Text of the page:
In This Chapter
Enabling all warnings and error messages
Using a clear and consistent coding style
Limiting the visibility
Adding comments to your code while you write it
Single-stepping every path at least once
Avoiding overloaded operators
Using exceptions to handle errors
Use static assertions
Avoiding multiple inheritance
In this chapter, I look at several ways to minimize errors, as well as ways to make debugging the errors that are introduced easier.
The syntax of C++ allows for a lot of error checking. When the compiler encounters a construct that it can't decipher, it has no choice but to generate an error message. Although the compiler attempts to sync back up with the next statement, it does not attempt to generate an executable program.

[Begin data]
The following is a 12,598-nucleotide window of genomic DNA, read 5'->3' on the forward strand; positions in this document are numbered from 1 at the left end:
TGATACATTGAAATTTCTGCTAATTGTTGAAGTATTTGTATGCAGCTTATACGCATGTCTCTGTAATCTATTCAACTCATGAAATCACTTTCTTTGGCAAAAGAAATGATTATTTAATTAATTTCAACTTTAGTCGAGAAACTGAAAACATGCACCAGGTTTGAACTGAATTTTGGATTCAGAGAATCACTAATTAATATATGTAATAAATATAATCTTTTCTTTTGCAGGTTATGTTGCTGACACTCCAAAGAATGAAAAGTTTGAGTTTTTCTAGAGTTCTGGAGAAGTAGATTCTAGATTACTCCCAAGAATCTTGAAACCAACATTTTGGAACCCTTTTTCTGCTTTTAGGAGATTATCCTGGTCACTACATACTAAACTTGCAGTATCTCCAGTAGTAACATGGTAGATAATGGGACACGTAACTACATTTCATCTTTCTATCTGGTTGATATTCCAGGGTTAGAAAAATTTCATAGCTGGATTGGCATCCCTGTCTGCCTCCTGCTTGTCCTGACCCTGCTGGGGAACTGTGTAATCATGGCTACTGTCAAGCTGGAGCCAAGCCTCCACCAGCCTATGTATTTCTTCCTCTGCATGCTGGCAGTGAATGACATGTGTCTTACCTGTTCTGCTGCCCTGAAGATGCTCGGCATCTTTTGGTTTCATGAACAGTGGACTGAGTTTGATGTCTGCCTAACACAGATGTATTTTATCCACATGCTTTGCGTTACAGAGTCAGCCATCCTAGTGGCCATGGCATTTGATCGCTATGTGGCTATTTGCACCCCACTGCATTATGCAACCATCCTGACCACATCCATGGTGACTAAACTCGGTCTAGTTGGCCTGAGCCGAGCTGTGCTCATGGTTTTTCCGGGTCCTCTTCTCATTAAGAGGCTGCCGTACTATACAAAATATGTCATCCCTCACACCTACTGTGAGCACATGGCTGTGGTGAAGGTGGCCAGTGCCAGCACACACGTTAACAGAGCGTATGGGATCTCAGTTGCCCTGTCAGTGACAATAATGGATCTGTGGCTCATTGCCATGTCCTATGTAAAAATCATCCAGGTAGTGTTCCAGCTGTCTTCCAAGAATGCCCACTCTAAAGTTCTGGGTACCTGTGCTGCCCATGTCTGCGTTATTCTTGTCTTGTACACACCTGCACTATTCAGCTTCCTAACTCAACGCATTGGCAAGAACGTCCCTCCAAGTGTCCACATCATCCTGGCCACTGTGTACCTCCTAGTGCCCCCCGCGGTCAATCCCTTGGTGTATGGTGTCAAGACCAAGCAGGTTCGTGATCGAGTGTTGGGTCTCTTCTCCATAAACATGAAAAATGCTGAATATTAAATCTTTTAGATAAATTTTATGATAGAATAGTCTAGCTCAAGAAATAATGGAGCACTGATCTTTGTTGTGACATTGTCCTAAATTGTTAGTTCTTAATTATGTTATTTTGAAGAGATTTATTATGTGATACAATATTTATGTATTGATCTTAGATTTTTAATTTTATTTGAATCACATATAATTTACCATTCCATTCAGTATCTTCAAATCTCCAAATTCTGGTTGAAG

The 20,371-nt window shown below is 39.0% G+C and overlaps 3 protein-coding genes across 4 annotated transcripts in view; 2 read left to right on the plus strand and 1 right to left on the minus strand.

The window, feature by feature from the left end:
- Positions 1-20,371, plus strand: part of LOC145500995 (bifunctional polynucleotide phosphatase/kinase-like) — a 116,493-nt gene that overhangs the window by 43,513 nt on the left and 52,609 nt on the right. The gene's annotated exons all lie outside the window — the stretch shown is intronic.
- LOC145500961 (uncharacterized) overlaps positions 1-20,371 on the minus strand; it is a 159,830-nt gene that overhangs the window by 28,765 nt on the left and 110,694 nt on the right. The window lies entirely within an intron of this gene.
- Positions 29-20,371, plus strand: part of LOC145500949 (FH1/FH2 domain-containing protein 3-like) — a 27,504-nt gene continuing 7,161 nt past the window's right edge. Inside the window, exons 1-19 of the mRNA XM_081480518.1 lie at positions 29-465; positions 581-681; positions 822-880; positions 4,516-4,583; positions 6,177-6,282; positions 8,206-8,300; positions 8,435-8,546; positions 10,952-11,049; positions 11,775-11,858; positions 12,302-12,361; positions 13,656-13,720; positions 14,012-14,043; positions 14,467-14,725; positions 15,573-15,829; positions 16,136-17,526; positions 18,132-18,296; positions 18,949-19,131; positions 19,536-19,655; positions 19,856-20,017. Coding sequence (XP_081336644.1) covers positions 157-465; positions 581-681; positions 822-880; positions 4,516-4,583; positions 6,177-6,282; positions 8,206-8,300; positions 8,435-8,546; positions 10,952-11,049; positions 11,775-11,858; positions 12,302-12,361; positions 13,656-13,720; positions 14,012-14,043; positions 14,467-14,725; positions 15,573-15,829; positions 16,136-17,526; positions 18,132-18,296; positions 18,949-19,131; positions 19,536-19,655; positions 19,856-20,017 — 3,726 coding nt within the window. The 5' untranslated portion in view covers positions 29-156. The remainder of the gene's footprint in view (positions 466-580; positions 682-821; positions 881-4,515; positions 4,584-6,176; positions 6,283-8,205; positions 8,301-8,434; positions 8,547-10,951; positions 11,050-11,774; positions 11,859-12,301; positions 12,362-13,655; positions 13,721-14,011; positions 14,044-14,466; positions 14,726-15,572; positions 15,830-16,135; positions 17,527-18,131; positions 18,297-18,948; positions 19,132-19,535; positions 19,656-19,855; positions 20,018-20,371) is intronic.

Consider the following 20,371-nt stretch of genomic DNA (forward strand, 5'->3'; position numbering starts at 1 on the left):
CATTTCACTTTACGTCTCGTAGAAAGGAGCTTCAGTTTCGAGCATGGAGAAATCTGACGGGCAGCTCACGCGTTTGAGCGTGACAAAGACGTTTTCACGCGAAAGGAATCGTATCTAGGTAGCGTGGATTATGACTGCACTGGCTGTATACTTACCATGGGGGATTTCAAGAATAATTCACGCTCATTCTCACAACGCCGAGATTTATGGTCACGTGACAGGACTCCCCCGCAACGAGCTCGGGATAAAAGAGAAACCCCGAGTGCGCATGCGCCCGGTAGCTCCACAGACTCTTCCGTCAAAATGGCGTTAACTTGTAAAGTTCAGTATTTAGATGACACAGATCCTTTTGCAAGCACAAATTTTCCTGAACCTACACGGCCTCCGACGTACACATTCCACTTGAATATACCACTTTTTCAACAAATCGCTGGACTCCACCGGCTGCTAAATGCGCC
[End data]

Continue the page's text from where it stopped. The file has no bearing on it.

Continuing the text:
Disabling warning and error messages is a bit like unplugging the Check Engine light on your car dashboard because it bothers you: Ignoring the problem doesn't make it go away. If your compiler has a Syntax Check from Hell mode, enable it.
Don't start debugging your code until you remove or at least understand all warnings generated during compilation. Enabling all warning messages if you then ignore them does you no good. If you don't understand the warning, look it up. What you don't know will hurt you.
Coding in a clear and consistent style not only enhances the readability of your program but also ...